APL on Friday said it has extended southward to El Salvador its Pacific Coast container transportation feeder service that links California, Mexico and the northern zone of Central America.
The line will add weekly calls at Acajutla in El Salvador beginning June 10, reflecting El Salvador's growing participation in the international garment and refrigerated commodities markets, said Manny Fernandez, head of APL's Latin America market, based in Miami.
The original service, known as the Mexico-Central America Express (MCX), was launched in December. It connects at Los Angeles with several of APL's trans-Pacific services.
"Expanding this service southward means that both U.S. and Asian customers, as well as the garment and food producers in El Salvador and in the neighboring markets of Honduras and Nicaragua, can now benefit from a more competitive service," said Fernandez. "It will be faster, more secure and more reliable."
APL previously provided service to the El Salvador market by combining its ocean service to Puerto Quetzal, Guatemala, with trucking service to El Salvador.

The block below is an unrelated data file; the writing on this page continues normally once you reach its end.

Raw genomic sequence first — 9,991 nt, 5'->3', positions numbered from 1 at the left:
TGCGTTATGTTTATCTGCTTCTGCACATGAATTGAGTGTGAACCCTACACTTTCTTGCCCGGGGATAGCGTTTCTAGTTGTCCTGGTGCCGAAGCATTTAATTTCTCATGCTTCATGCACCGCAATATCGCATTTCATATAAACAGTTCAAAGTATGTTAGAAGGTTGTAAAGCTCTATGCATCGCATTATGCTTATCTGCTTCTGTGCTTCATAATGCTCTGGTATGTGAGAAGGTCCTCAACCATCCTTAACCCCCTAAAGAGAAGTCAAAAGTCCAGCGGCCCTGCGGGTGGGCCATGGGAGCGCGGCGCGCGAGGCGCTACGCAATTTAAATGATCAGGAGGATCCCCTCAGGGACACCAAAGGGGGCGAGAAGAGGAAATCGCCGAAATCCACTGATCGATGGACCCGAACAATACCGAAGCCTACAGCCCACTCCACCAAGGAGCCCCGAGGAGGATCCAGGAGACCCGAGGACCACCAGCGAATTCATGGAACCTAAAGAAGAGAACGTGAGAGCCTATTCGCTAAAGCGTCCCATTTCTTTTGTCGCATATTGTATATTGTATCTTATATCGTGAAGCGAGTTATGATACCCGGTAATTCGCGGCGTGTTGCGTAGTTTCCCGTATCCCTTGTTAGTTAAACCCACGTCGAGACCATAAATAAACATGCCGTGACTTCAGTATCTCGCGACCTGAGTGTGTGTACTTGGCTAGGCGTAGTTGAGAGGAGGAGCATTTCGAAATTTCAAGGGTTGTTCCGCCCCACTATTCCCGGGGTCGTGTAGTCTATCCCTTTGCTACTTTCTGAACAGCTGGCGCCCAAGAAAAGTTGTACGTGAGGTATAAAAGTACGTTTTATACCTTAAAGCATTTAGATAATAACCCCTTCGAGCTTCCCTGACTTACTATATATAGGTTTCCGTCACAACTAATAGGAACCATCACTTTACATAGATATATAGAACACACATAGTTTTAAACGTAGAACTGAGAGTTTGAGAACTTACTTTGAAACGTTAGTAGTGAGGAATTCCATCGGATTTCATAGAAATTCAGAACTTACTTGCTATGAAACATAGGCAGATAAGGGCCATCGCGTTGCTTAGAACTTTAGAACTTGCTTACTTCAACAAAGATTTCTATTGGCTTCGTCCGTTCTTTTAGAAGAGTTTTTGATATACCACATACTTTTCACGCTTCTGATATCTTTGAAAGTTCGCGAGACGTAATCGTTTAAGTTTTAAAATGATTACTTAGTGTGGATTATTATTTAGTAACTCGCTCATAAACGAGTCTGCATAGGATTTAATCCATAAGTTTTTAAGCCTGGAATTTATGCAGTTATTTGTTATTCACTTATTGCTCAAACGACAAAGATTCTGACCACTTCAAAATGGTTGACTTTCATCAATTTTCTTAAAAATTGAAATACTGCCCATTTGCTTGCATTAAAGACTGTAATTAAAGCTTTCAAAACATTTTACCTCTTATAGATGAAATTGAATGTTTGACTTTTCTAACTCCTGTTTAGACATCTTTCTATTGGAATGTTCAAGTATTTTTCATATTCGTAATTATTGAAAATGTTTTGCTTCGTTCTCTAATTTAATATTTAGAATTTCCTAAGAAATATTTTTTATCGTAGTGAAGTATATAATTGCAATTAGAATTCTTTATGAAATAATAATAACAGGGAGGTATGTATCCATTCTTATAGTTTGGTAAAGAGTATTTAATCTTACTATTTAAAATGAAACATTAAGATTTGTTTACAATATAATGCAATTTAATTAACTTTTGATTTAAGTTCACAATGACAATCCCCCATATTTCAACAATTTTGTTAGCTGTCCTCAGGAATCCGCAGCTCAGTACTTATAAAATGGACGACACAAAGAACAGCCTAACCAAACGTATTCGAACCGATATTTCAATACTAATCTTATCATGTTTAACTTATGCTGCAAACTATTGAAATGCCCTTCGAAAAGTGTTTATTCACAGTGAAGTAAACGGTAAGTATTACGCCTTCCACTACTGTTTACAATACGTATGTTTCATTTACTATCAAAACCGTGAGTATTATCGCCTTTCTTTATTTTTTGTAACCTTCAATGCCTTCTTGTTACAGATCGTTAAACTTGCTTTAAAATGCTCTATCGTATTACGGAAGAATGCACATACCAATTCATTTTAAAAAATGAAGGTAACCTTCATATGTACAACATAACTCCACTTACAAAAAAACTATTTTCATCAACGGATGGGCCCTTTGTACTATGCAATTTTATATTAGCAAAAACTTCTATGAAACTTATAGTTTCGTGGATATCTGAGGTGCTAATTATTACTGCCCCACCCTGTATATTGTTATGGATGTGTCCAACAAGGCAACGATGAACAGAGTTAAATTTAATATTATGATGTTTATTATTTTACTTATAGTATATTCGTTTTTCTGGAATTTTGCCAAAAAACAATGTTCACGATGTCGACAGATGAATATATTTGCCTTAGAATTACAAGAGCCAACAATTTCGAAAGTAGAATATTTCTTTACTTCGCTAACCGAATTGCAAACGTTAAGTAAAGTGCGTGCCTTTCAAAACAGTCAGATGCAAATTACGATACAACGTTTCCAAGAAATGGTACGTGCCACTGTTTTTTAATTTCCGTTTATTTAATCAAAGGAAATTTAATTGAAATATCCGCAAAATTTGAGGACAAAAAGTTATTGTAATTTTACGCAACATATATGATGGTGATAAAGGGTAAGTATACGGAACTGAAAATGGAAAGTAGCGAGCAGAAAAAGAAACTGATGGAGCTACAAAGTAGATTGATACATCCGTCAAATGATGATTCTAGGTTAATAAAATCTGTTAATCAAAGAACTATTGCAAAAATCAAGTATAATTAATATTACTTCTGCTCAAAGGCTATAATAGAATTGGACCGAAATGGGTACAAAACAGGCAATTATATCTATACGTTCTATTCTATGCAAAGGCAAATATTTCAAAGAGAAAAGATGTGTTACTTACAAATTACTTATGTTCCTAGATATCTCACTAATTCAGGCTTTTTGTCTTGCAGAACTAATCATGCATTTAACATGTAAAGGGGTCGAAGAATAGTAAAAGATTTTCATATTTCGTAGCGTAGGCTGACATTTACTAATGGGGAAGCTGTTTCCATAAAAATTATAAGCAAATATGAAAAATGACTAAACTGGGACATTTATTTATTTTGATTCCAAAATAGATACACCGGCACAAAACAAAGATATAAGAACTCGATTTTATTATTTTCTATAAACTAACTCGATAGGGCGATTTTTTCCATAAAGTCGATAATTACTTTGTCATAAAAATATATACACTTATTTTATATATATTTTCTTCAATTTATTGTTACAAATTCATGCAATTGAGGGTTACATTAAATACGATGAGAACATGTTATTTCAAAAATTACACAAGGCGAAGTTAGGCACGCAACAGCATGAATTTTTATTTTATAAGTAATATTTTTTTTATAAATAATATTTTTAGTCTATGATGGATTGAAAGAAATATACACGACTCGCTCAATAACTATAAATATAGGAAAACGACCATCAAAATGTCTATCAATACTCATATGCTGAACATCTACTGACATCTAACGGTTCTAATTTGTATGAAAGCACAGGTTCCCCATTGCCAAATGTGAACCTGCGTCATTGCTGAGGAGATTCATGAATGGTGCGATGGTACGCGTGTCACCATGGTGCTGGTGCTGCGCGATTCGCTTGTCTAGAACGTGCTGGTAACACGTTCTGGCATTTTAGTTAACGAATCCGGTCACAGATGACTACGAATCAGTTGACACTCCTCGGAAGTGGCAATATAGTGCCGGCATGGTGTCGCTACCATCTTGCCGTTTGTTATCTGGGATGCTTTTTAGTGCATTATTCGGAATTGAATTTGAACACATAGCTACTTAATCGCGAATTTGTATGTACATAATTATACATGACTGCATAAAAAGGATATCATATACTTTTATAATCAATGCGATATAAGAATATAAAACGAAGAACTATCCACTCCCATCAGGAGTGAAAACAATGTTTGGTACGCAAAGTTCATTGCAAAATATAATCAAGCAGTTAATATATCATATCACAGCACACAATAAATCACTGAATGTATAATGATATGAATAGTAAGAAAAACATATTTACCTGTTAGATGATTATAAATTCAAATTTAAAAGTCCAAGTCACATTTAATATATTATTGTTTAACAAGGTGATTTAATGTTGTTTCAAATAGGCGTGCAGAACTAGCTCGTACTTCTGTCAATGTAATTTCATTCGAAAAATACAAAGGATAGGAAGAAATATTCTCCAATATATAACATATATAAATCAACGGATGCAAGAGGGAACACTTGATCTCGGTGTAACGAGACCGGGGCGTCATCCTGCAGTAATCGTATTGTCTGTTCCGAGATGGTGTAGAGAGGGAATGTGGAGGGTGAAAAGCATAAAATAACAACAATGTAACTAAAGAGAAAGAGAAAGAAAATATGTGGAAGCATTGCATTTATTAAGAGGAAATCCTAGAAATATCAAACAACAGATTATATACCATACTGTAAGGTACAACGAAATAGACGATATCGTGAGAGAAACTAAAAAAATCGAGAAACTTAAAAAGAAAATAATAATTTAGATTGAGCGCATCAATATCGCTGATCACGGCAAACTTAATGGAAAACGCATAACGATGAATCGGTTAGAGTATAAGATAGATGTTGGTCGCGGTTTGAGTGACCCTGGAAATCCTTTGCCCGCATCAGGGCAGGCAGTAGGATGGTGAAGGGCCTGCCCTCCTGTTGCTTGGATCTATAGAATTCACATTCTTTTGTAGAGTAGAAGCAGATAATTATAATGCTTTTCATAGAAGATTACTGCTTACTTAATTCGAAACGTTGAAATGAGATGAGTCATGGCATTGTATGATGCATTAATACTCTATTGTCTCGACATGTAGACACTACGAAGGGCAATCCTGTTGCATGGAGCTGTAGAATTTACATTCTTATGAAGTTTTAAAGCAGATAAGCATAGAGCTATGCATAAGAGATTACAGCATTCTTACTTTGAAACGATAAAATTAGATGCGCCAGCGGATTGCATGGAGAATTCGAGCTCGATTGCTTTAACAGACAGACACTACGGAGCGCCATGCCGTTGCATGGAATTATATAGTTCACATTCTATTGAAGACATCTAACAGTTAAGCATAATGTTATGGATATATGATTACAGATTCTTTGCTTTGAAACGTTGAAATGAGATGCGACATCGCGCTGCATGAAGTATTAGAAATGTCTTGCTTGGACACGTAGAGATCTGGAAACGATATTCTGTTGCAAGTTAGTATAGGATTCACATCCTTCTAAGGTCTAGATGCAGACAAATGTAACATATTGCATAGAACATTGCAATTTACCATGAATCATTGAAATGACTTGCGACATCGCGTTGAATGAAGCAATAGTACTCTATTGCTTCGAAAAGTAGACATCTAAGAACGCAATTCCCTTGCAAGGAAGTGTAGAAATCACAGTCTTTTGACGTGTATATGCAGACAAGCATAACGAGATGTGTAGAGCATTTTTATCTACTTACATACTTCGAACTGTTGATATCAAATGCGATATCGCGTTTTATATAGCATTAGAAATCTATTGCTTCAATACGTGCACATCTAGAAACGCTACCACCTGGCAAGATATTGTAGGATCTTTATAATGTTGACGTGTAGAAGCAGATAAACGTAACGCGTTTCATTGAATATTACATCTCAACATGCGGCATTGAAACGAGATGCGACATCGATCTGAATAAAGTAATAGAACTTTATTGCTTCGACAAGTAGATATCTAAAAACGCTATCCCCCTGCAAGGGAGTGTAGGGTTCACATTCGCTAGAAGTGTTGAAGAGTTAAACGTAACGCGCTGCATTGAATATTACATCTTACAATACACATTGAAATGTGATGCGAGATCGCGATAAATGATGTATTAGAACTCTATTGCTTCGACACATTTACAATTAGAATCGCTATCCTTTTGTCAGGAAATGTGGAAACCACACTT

"Perishable food products and high-value garments are both time-sensitive shipments," said Victor Gonzalez, APL's director of sales for Latin America. "By eliminating the need for border clearances between Guatemala and El Salvador, and sailing directly to El Salvador, we are reducing potential customs-related delays, and also providing better cargo security by reducing the overland transits."
Transit times to Los Angeles from Acajutla, which is located near the capital city of San Salvador, will be six days, a two-day reduction as a result of the new all-water call. Transit times to Los Angeles from Honduras and Nicaragua will similarly be shortened by two days.
The extended service, which uses two modern containerships operated by APL, rotates weekly from the Port of Los Angeles to the Mexican port of Manzanillo to Acajutla, El Salvador, and then northbound to Puerto Quetzal, Guatemala. On a fortnightly basis, it also makes a northbound call at Mexico's port of Salina Cruz.